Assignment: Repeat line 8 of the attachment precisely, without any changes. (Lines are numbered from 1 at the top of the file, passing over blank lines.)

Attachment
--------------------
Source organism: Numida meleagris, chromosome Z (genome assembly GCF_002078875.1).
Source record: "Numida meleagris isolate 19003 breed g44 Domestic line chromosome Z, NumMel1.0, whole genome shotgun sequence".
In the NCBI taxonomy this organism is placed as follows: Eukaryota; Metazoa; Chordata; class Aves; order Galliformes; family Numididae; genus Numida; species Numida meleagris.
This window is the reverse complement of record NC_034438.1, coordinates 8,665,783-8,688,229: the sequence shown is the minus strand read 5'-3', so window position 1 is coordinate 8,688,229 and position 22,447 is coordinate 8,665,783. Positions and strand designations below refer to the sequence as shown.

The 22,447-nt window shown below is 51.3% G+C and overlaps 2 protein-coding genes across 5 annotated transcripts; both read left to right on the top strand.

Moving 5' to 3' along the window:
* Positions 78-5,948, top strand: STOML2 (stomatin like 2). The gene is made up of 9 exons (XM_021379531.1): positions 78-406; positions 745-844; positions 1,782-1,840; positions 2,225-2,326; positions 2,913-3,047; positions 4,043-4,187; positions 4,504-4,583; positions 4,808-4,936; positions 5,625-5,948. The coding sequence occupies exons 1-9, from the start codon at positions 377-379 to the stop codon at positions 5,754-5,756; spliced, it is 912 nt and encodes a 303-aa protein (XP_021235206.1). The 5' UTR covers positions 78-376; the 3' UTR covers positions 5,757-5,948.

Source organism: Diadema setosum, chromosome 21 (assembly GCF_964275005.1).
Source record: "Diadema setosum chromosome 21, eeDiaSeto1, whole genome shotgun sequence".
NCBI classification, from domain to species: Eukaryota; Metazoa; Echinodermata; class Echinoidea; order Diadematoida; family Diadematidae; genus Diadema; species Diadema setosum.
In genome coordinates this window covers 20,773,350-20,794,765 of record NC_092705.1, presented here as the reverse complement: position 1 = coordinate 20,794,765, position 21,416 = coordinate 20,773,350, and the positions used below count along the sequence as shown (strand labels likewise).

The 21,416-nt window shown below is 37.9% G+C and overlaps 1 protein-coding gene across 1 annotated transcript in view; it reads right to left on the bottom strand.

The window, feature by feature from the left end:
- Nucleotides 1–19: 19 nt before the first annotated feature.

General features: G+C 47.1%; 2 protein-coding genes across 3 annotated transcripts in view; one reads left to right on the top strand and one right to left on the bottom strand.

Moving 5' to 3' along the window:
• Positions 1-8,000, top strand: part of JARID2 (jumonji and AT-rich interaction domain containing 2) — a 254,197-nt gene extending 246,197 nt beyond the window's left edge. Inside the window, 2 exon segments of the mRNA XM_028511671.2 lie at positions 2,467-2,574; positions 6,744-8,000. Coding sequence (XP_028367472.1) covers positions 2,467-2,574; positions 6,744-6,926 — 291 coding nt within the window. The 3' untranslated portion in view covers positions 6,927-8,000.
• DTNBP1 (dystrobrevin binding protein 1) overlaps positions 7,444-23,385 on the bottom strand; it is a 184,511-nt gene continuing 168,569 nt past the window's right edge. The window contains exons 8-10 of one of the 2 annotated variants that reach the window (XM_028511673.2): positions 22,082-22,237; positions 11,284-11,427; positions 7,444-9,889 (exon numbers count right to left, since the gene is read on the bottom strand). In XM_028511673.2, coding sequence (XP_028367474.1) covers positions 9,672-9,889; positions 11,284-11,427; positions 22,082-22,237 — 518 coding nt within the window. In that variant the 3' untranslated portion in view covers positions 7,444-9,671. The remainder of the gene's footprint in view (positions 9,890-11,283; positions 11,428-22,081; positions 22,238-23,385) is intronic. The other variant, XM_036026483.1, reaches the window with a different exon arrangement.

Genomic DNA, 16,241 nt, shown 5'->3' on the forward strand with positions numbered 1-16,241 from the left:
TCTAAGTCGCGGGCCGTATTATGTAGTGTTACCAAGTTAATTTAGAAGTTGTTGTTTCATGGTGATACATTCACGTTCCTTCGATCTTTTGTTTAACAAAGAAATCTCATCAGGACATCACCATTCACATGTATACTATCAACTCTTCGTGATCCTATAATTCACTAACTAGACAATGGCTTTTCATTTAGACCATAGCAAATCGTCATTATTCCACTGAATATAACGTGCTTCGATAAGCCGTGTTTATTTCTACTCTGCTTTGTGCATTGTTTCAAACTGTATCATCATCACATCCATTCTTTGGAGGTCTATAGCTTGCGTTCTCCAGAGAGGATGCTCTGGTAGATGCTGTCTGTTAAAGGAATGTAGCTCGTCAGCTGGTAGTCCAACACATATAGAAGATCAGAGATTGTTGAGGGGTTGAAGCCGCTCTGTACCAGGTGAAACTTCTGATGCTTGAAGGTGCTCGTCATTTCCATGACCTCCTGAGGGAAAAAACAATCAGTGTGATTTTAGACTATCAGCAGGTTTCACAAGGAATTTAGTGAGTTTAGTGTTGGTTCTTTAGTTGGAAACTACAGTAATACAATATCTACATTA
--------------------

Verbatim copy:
Source organism: Diadema setosum, chromosome 21 (assembly GCF_964275005.1).